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Ten Things You Might Not Know About the Philadelphia Phillies

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A media narrative is developing, and it's not kind to the Phillies.  So, in light of that, here are ten things you might not, but should, know about the Philadelphia Phillies:

1.  The Phillies had the second best record in the NL this year.  At 92-70, the Phillies were 5.5 games behind the Cubs for the best record in the NL.  On the other hand, the Dodgers had the 8th best record in the NL this year.  At 84-78, the Dodgers finished just behind the 84-77 Marlins.  If the Phillies were in the NL West, they'd have finished 8 games ahead of the Dodgers.

2.  The Phillies had the fifth best record in the majors this year.  The Phillies finished behind only the Angels, Cubs, Rays, and Red Sox.  Not to belabor the point, but the Dodgers finished 15th in the majors, behind such also-rans as the Cardinals, Astros, Yankees, and Blue Jays.

3.  The Phillies had the best road record in the NL this year.  The Phillies were 7 games over .500 for a 44-37 record on the road.  The Cubs, the best team in the NL during the regular season, were second with a 42-38 record.  The Phillies' road record was second in the majors only to the Angels, who were an incredible 50-31 on the road.  The Dodgers were 9 games under .500 on the road, or 36-45.

4.  The Phillies were tied for third for best home record in the NL this year.  They were tied with the Dodgers (Mets and Diamondbacks too) at 48-33.  Thus, as much as Dodger Stadium's pitcher-friendly park helped the Dodgers, Citizens Bank Park's deceptively neutral environment helped the Phillies.

5.  Since the Manny trade, the Phillies, at 34-21, have had a much better record than the Dodgers, at 30-25.  Much is being made in the press about how Manny Ramirez turned the Dodgers' season around.  That may be true, but since he played his first game as a Dodger on July 31, the Dodgers went 30-25 for a .545 winning percentage.  He apparently had a much bigger effect on the Phillies, who went 34-21 for a .618 winning percentage since the trade.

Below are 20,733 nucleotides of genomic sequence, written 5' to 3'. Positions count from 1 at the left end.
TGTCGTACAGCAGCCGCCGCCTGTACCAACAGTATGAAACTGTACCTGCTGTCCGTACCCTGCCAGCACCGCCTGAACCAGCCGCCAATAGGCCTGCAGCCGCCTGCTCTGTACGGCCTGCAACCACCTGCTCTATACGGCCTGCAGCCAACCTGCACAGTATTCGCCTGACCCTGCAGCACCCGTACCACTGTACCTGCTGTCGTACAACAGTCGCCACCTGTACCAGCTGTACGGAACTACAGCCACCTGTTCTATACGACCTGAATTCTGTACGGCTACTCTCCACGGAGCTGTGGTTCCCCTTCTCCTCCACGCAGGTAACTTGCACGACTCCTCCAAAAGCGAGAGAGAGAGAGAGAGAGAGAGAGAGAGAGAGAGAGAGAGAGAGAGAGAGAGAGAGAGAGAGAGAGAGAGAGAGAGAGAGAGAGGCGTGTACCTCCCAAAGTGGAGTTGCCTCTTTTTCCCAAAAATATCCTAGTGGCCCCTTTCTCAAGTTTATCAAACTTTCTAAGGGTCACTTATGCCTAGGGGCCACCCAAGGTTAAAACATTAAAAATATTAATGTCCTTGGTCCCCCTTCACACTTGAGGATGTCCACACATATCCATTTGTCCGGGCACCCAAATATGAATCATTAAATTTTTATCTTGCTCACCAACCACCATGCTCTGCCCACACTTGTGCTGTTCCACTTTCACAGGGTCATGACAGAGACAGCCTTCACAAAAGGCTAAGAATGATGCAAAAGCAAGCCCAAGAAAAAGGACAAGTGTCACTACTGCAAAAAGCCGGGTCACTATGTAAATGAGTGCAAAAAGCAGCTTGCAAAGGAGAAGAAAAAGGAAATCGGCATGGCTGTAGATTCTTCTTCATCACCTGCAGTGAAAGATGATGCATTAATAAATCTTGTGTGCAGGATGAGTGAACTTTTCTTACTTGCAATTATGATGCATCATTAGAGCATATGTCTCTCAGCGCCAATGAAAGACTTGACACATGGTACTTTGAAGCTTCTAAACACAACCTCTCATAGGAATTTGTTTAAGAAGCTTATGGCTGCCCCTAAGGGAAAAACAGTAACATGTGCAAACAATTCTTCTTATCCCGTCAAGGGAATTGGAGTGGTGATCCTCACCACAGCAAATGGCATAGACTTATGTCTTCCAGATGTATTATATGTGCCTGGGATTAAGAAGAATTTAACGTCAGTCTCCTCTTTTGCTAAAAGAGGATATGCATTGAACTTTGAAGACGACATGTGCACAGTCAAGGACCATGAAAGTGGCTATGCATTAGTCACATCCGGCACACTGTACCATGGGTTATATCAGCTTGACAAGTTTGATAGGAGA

6.  The Phillies finished much stronger than the Dodgers.  The same story has been told about the Dodgers' strong finish.  But the Phillies were 17-8 in September, the same exact record as the Dodgers for the month.  And the Phillies were much stronger in the last 16 games.  The Phillies finished 13-3, whereas the Dodgers went only 9-7 to finish the season.

7.  The Phillies had the hottest hitter in baseball in September.  Manny Ramirez was very good in September and definitely helped the Dodgers.  He hit 8 home runs, drove in 28 runs, and scored 15.  He posted a .370/.465/.753 triple-slash line for a 1.218 OPS.  Damn good month of September for Manny.  But Ryan Howard, not Manny Ramirez, was the King of September in MLB.  Howard hit 11 home runs, drove in 32, and scored 26, all MLB highs for the month.  His line was .352/.422/.852 for a 1.274 OPS.  Manny was awesome; Howard was even more so.

8.  The Phillies had the pitcher with the lowest WHIP in the NL.  Playing half his games in a neutral park (which was much more hitter-friendly than the Dodgers' insane pitchers' park), Cole Hamels gave up only 1.08 base runners per inning pitched, the best mark in the NL.  He trailed only Roy Halladay (1.05) for the major league lead.

9.  The Phillies were only slightly outpitched by the Dodgers this year.  The Dodgers led the NL with a 3.68 team ERA.  They did that in their incredible pitchers' park.  However, the Phillies, in their reportedly-hitters' park that actually played neutral this year, put up a 3.88 team ERA, a surprising fourth in the NL.  On the road, the Phillies outpitched the Dodgers -- a 4.13 road ERA compared to the Dodgers 4.38 road ERA.  The Dodgers' starters outpitched the Phillies', 3.87 ERA to 4.23 ERAA (thanks Adam Eaton and second-half Kyle Kendrick).  However, the Phillies' relievers outpitched the Dodgers', 3.19 ERA to 3.33 ERA.  In advanced terms, the Dodgers had a 269 team pitching VORP (second in the majors, first in the NL), whereas the Phillies were only slightly behind with a 254 VORP (fifth in the majors, third in the NL).

10.  By every measure, the Phillies outhit the Dodgers . . . and it's not even close.  The Phillies scored 799 runs, while the Dodgers scored only 700.  The Phillies outhomered the Dodgers by 77 home runs -- 214 to 137.  The Phillies had a much better team OPS -- .770 compared to .732.  The Phillies were better on the basepaths too, stealing 136 bases at an 84% success rate compared to the Dodgers stealing 126 at a 75% success rate.  In advanced terms, the Phillies had a 232 team VORP (seventh in the majors, fourth in the NL), compared to the Dodgers 163 (19th in the majors, 9th in the NL).

As you watch, listen, and read about the upcoming Phillies/Dodgers series, keep this information in mind.  It'll help you keep your sanity as the media narrative about the transformed Manny/Torre Dodgers spins out of control.

[And here's an addendum number 11:

11.  The Phillies have the manager with the better career managing win-loss record.  Charlie Manuel's career record as a manager is 574-484 for a .543 winning percentage.  Joe Torre's career record as a manager is 2151-1848 for a .538 winning percentage.]